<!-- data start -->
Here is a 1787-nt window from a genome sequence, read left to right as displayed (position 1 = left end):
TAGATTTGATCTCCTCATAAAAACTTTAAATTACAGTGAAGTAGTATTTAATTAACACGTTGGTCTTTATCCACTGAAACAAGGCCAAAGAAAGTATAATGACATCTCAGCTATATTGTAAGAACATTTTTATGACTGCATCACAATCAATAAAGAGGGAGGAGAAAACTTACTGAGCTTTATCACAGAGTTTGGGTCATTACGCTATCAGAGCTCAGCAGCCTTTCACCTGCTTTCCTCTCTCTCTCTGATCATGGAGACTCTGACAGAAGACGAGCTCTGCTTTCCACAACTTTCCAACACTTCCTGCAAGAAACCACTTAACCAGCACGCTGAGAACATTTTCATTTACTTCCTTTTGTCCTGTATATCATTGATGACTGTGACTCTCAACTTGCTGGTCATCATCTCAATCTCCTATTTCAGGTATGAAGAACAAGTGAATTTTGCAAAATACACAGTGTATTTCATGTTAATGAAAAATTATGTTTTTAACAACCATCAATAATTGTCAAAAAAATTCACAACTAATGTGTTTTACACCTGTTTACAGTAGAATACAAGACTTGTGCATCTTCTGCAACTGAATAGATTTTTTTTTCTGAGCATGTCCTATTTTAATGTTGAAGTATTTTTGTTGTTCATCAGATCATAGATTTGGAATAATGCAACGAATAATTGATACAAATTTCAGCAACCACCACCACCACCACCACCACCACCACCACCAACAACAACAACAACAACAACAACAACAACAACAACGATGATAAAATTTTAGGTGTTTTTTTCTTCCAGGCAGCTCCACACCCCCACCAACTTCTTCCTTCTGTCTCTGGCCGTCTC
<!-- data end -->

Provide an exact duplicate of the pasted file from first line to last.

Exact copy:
Here is a 1787-nt window from a genome sequence, read left to right as displayed (position 1 = left end):
TAGATTTGATCTCCTCATAAAAACTTTAAATTACAGTGAAGTAGTATTTAATTAACACGTTGGTCTTTATCCACTGAAACAAGGCCAAAGAAAGTATAATGACATCTCAGCTATATTGTAAGAACATTTTTATGACTGCATCACAATCAATAAAGAGGGAGGAGAAAACTTACTGAGCTTTATCACAGAGTTTGGGTCATTACGCTATCAGAGCTCAGCAGCCTTTCACCTGCTTTCCTCTCTCTCTCTGATCATGGAGACTCTGACAGAAGACGAGCTCTGCTTTCCACAACTTTCCAACACTTCCTGCAAGAAACCACTTAACCAGCACGCTGAGAACATTTTCATTTACTTCCTTTTGTCCTGTATATCATTGATGACTGTGACTCTCAACTTGCTGGTCATCATCTCAATCTCCTATTTCAGGTATGAAGAACAAGTGAATTTTGCAAAATACACAGTGTATTTCATGTTAATGAAAAATTATGTTTTTAACAACCATCAATAATTGTCAAAAAAATTCACAACTAATGTGTTTTACACCTGTTTACAGTAGAATACAAGACTTGTGCATCTTCTGCAACTGAATAGATTTTTTTTTCTGAGCATGTCCTATTTTAATGTTGAAGTATTTTTGTTGTTCATCAGATCATAGATTTGGAATAATGCAACGAATAATTGATACAAATTTCAGCAACCACCACCACCACCACCACCACCACCACCACCAACAACAACAACAACAACAACAACAACAACAACAACGATGATAAAATTTTAGGTGTTTTTTTCTTCCAGGCAGCTCCACACCCCCACCAACTTCTTCCTTCTGTCTCTGGCCGTCTC